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Hallo again to all.

Not long ago we were contacted by an editor for a large well-known American magazine. She was reviewing an article about wedding ceremonies, and wanted to explore the writer's claim that most English-language wedding ceremonies, even civil ceremonies, were rooted in the Book of Common Prayer and took most of their phrasing from there. Civil ceremonies remove references such as 'here in the sight of God' and Common Worship removes phrases like 'holy Matrimony' and 'signifying unto us the mystical union that is betwixt Christ and his Church'. The writer had claimed that no matter how secular or how contemporary the language, that English-language marriage ceremonies project the essence of the old BCP liturgy without actually including any of it.

Calendar from a 15thc. Book of HouseWe have no idea how to check on a claim about 'were rooted in' or 'projects the essence of', because in order to check those statements you would first have to know what they meant. Nevertheless, her questions got us to thinking about the many ways in which the old is consumed by the new or the sacred by the secular, without being obliterated by it. A visit to many Old World places, such as Rome and York and Jerusalem and St Andrews, reveals the skeletons of old buildings and old places defiantly un-crumbled among the modern life that has mostly overrun them. By power of mind with the help of the stone ruins, you can choose to feel the old or the new, though even where the old is still in existence, it is dominated by the new.

Ruins that are the vestige of something formerly great are not limited to stone buildings. There are words and concepts that survive more or less as ruins. Today on the church calendar, for example, is an important vestigial artifact of the past. Next Sunday is I Advent, which makes today the last Sunday of the church year. In the ancient tradition that is the church calendar, we are wrapping up the season called Ordinary Time*, and the last Sunday of Ordinary Time is the Solemnity of Christ the King, usually called the Feast of Christ the King or Stir-up Sunday, whose collect in the 1549 Book of Common Prayer is

Stir up, we beseech thee, O Lord,
the wills of thy faithful people;
that they, plenteously bringing forth the fruit of good works,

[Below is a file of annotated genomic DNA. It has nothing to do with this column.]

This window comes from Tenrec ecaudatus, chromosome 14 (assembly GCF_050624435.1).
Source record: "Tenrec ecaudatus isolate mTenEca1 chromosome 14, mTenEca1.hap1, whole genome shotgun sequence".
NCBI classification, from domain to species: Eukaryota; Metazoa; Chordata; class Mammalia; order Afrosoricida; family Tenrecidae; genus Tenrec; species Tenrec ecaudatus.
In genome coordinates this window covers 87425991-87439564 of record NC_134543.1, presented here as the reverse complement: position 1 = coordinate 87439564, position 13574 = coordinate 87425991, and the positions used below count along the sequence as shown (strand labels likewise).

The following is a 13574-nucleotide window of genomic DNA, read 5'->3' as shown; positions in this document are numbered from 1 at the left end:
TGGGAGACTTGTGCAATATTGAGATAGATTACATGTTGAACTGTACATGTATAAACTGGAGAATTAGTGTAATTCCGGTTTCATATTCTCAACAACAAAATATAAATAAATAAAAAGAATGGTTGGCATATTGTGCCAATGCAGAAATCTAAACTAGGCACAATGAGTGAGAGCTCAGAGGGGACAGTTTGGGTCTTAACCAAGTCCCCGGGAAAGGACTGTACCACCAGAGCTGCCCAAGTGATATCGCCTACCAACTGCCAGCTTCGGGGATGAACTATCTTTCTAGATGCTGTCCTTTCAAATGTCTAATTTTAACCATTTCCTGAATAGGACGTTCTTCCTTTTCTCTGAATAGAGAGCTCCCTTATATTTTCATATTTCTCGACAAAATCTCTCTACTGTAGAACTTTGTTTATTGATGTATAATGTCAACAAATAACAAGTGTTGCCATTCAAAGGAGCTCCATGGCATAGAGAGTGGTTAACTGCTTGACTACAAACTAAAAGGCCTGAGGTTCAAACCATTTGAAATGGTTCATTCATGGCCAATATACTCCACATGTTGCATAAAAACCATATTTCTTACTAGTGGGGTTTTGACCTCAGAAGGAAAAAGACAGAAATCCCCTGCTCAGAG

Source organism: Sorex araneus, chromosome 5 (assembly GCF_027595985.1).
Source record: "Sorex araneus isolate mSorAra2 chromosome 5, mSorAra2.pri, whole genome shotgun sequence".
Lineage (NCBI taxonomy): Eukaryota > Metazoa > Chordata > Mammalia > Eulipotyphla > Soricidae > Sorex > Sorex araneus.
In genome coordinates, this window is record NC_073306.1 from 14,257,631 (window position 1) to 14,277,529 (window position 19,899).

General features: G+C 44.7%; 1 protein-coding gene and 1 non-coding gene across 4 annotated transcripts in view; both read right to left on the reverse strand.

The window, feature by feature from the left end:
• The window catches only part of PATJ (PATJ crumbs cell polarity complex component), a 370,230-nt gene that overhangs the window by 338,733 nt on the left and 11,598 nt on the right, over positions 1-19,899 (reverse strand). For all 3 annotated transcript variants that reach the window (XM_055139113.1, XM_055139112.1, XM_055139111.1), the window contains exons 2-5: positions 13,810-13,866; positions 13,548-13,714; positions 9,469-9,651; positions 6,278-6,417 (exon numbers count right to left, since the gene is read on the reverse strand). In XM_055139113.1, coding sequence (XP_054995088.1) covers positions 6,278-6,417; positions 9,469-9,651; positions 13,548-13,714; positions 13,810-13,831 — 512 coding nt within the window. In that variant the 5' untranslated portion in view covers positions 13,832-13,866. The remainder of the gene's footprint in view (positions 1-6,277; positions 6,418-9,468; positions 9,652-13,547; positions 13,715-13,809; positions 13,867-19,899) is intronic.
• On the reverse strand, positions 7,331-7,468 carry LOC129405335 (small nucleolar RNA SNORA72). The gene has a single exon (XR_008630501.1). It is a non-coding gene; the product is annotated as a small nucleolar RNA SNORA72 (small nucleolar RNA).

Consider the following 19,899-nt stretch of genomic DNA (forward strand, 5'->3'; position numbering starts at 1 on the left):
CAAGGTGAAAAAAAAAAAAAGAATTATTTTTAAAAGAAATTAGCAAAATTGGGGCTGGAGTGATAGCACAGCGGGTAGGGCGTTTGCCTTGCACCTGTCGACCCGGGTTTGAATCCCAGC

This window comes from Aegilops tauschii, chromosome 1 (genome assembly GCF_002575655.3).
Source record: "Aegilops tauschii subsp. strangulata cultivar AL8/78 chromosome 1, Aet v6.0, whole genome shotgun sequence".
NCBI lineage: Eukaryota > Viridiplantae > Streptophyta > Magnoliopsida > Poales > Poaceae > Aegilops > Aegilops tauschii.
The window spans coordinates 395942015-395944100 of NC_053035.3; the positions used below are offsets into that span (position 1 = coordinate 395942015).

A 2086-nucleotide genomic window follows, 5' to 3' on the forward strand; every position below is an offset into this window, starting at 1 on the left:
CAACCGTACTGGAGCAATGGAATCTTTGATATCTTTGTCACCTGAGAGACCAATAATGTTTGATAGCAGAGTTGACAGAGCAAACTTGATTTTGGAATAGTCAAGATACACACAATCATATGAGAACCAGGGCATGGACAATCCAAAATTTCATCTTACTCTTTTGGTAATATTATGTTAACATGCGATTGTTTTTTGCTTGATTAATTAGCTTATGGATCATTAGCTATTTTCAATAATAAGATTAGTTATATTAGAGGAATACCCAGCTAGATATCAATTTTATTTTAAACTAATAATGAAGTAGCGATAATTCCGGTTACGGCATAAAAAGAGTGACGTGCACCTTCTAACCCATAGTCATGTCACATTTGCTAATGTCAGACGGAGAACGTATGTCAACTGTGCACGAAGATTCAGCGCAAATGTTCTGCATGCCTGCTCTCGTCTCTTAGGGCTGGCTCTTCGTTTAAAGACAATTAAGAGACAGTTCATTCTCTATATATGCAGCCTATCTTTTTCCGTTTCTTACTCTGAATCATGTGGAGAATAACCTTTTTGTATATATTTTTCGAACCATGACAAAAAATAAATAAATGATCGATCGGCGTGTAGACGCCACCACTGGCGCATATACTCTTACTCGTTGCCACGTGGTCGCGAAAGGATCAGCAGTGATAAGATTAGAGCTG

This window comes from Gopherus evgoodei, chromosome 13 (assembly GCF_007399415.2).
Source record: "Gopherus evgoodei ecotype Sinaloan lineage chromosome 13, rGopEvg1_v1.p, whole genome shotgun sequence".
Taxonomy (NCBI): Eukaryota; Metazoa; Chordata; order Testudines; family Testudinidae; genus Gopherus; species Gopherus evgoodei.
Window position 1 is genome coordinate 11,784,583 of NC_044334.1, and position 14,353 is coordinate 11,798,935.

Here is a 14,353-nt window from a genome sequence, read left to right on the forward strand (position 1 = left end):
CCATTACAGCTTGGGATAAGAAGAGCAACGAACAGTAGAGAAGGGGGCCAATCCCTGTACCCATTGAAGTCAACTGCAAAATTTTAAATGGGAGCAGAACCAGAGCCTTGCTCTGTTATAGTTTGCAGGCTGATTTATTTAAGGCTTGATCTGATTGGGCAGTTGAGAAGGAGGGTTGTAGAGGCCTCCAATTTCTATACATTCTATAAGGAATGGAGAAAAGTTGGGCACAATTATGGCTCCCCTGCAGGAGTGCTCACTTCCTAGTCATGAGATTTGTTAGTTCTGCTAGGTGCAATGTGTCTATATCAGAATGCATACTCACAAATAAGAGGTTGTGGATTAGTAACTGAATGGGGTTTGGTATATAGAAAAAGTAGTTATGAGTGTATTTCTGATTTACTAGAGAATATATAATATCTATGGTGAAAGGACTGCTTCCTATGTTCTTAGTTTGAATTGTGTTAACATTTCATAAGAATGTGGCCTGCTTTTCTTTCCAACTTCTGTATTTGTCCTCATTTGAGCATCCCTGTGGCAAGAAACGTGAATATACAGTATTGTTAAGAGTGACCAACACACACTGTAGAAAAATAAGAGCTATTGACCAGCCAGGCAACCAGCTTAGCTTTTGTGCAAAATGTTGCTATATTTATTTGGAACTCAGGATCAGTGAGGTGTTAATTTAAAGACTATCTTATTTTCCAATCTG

may of thee be plenteously rewarded;
through Jesus Christ our Lord.

Ruins of HolyroodThe name 'Stir-up Sunday' made perfect sense to the faithful of the 16th century, because it named the day on which they would be making their Christmas puddings, which needed to be stirred up while cooking, lest all of the currants and the silver sixpence settle to the bottom. By tradition, every child got to participate in the stirring up. Of course it was Stir-up Sunday, what with all of that stirring up. For approximately the same reason that Rievaulx Abbey is still more or less standing, this collect has survived intact into the Church of England's Common Worship, where the rubrics note that 'This Post Communion may be used as the Collect at Morning and Evening Prayer during this week.'†

Standing in a place like Rievaulx Abbey looking at the walls and stones that remain, you can use your imagination to reconstruct what the place must have been when it was a thriving Cistercian centre. Walking home from church on a day like Stir-up Sunday you can use your imagination to reconstruct what life must have been like when the church calendar was the one that people used to manage their lives. Days had names like Michaelmas and Candlemas and the Feast of St Joseph and Corpus Christi, and seasons had names like Septuagesima and Passiontide and Advent and Epiphany. Surviving terms like 'Advent calendar' usually let people remember the association between Advent and Christmas, and most people have heard of the concept of 'giving up something for Lent' but we've found that the vast majority of people don't really remember when Advent or Pentecost or Lent might be. For them, the liturgical calendar is as much an ancient ruin as the Parthenon or the crypts at York Minster. If we need to write a cheque this Friday we might try writing 'Feast of Andrew the Apostle' in the Date field, just as an experiment. But, come to think of it, we haven't seen our chequebook in a long time; it's probably in the closet next to our high-button shoes.

See you next week, in Advent, in the New Year.

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Last updated: 25 November 2007 (Christ the King Sunday)

*This oft-misunderstood church term 'ordinary' here means 'ordinal' (numbered) and not 'mundane'. It is perhaps the only English word that survives in modern ruins with two different meanings that are both unrelated to its contemporary usage. The noun 'Ordinary', usually capitalized, is a diocesan bishop, who has oversight — ordinarius — over the diocese.

†Page 498 in our copy of Common Worship.

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